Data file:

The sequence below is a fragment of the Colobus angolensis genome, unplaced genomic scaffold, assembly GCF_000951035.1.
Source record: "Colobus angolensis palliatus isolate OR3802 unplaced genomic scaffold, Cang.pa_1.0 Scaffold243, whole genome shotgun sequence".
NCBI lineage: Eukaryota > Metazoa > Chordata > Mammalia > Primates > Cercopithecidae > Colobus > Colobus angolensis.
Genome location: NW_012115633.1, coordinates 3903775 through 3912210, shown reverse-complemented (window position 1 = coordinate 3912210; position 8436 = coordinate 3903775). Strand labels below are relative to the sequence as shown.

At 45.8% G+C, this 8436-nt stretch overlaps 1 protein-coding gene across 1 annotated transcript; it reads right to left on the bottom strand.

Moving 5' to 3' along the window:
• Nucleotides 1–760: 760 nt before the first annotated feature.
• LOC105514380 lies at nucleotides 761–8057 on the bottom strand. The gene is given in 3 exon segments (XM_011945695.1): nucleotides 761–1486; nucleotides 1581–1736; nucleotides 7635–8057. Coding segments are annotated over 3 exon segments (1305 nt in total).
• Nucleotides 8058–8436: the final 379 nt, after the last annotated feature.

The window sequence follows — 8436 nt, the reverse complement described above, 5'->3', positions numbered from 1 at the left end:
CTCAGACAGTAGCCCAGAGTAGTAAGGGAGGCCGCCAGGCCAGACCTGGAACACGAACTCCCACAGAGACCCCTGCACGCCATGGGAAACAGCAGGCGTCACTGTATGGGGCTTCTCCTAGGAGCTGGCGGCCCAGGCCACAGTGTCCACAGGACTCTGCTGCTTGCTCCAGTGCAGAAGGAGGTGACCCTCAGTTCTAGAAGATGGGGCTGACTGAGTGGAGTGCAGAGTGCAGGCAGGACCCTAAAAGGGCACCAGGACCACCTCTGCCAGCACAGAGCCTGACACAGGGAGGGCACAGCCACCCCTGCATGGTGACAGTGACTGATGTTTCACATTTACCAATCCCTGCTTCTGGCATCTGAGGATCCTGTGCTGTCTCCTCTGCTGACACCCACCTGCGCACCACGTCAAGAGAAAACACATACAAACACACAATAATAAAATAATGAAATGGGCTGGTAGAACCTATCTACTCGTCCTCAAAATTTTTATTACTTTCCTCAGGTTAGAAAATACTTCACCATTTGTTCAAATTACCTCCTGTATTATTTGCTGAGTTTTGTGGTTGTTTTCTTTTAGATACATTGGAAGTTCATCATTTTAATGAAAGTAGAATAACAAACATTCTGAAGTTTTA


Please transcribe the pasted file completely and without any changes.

The sequence below is a fragment of the Colobus angolensis genome, unplaced genomic scaffold, assembly GCF_000951035.1.
Source record: "Colobus angolensis palliatus isolate OR3802 unplaced genomic scaffold, Cang.pa_1.0 Scaffold243, whole genome shotgun sequence".
NCBI lineage: Eukaryota > Metazoa > Chordata > Mammalia > Primates > Cercopithecidae > Colobus > Colobus angolensis.
Genome location: NW_012115633.1, coordinates 3903775 through 3912210, shown reverse-complemented (window position 1 = coordinate 3912210; position 8436 = coordinate 3903775). Strand labels below are relative to the sequence as shown.

At 45.8% G+C, this 8436-nt stretch overlaps 1 protein-coding gene across 1 annotated transcript; it reads right to left on the bottom strand.

Moving 5' to 3' along the window:
• Nucleotides 1–760: 760 nt before the first annotated feature.
• LOC105514380 lies at nucleotides 761–8057 on the bottom strand. The gene is given in 3 exon segments (XM_011945695.1): nucleotides 761–1486; nucleotides 1581–1736; nucleotides 7635–8057. Coding segments are annotated over 3 exon segments (1305 nt in total).
• Nucleotides 8058–8436: the final 379 nt, after the last annotated feature.

The window sequence follows — 8436 nt, the reverse complement described above, 5'->3', positions numbered from 1 at the left end:
CTCAGACAGTAGCCCAGAGTAGTAAGGGAGGCCGCCAGGCCAGACCTGGAACACGAACTCCCACAGAGACCCCTGCACGCCATGGGAAACAGCAGGCGTCACTGTATGGGGCTTCTCCTAGGAGCTGGCGGCCCAGGCCACAGTGTCCACAGGACTCTGCTGCTTGCTCCAGTGCAGAAGGAGGTGACCCTCAGTTCTAGAAGATGGGGCTGACTGAGTGGAGTGCAGAGTGCAGGCAGGACCCTAAAAGGGCACCAGGACCACCTCTGCCAGCACAGAGCCTGACACAGGGAGGGCACAGCCACCCCTGCATGGTGACAGTGACTGATGTTTCACATTTACCAATCCCTGCTTCTGGCATCTGAGGATCCTGTGCTGTCTCCTCTGCTGACACCCACCTGCGCACCACGTCAAGAGAAAACACATACAAACACACAATAATAAAATAATGAAATGGGCTGGTAGAACCTATCTACTCGTCCTCAAAATTTTTATTACTTTCCTCAGGTTAGAAAATACTTCACCATTTGTTCAAATTACCTCCTGTATTATTTGCTGAGTTTTGTGGTTGTTTTCTTTTAGATACATTGGAAGTTCATCATTTTAATGAAAGTAGAATAACAAACATTCTGAAGTTTTA